EU member states have agreed on the level of price caps to be imposed on shipments of Russian refined oil products, which will come into effect on Sunday as part of a G7 effort to cut Moscow’s export revenues.
Ambassadors of the 27 EU states agreed at a meeting on Friday to limit the price of premium products such as diesel at $100 a barrel and that of low-end products including fuel oil at $45 a barrel.
The caps will allow shipping companies carrying Russian oil products to access western insurance and financing only if they pay less than the prescribed level.
The Swedish rotating presidency of the bloc said the agreement was important as it was “part of the continued response by EU and partners to the Russian war of aggression against Ukraine”.
More hawkish EU states including Poland and the Baltics were successful in demanding a review of the cap level every two months, according to two officials. Other G7 states including the US are less inclined to such a mechanism given the potential instability it could cause on energy markets, officials said.
In the final agreement, ambassadors agreed to a first review by mid-March with the commission considering the impact of the cap both on the Russian budget and member states, according to a draft of the proposal seen by the Financial Times. It would also take account of its effect on the market “including possible turbulences”, the document said.
The cap compares with a current market price for diesel of about $110-$120 a barrel. High-quality refined fuels such as diesel and petrol are almost always more expensive than crude, which is trading near $80 a barrel, given the additional costs of refining and handling.
But since the full-scale invasion of Ukraine diesel in particular has soared as Russia was Europe’s largest external supplier of the fuel, while many European buyers have already turned away.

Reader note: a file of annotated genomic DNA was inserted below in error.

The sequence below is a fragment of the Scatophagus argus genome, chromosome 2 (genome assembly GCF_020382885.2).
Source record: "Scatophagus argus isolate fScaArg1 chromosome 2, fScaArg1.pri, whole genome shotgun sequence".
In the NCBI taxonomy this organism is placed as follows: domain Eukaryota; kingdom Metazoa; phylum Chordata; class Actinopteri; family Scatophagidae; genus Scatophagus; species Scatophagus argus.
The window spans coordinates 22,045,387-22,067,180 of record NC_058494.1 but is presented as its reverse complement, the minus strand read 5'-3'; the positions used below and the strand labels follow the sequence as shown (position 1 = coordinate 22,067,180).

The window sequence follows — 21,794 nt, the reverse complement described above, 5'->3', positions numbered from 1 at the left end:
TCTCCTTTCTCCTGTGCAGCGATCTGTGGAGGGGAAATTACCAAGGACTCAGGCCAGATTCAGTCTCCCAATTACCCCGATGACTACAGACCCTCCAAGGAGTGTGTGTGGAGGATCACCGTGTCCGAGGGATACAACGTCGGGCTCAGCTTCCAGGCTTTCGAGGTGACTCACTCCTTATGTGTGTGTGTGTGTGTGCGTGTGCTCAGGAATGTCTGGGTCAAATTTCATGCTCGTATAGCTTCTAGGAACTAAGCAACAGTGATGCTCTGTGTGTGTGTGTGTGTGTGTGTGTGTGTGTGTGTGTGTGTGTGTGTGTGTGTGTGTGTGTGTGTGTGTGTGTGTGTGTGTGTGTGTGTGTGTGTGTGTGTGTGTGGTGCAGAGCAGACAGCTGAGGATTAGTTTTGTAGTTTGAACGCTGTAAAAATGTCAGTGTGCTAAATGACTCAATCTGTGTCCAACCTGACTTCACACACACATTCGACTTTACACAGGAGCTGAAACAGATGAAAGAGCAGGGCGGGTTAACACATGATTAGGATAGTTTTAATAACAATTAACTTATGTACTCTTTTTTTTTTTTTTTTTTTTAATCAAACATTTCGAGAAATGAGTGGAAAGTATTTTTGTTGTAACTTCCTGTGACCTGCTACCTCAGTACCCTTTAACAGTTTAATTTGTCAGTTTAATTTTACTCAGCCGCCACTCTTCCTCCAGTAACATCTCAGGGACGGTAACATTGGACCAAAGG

The tightness in diesel markets has raised questions over whether EU buyers will be able to quickly replace the barrels they once got from Russia once sanctions create an embargo. The relatively small implied discount under the price cap for diesel is partly a reflection of concerns about tightness in the market globally, according to members of the G7 coalition.
The $60-a-barrel price cap on Russian crude imposed by the EU in December also comes with a review every two months. Spearheaded by the US, it was agreed following similar pressure from central and eastern European capitals that argued that the level had to be adjusted regularly to keep reducing Russia’s war coffers.
A senior Treasury official from the US defended the crude oil price cap mechanism from criticism that it would do little to change Russian behaviour or damage its economy.
“Our intent is not to crash the Russian economy. Our intent is to force the Kremlin to choose between propping up its economy and paying for their war,” the official said.
Meanwhile, oil prices had not risen following the embargo as some analysts predicted, the official said.
“We’ve also seen positive signs that the price cap on oil is supporting our second goal of promoting stable energy [supply],” the Treasury official said, adding that global oil prices were now lower than before the crude restrictions started in early December.
One EU diplomat said that caps were a “well-balanced restrictive measure [that] will keep the price of oil and derived products low enough to reduce Russia’s income while guaranteeing access for third countries”.
The debate between the EU’s 27 capitals over the level of the cap was exacerbated by demands from some countries to also tighten trade sanctions against Belarus, Moscow’s crucial ally and military supporter in the war.
In a bid to reach an agreement on the price cap, the debate over Belarus sanctions has been shifted to a discussion later this month on a new package of sanctions against Russia, two officials said.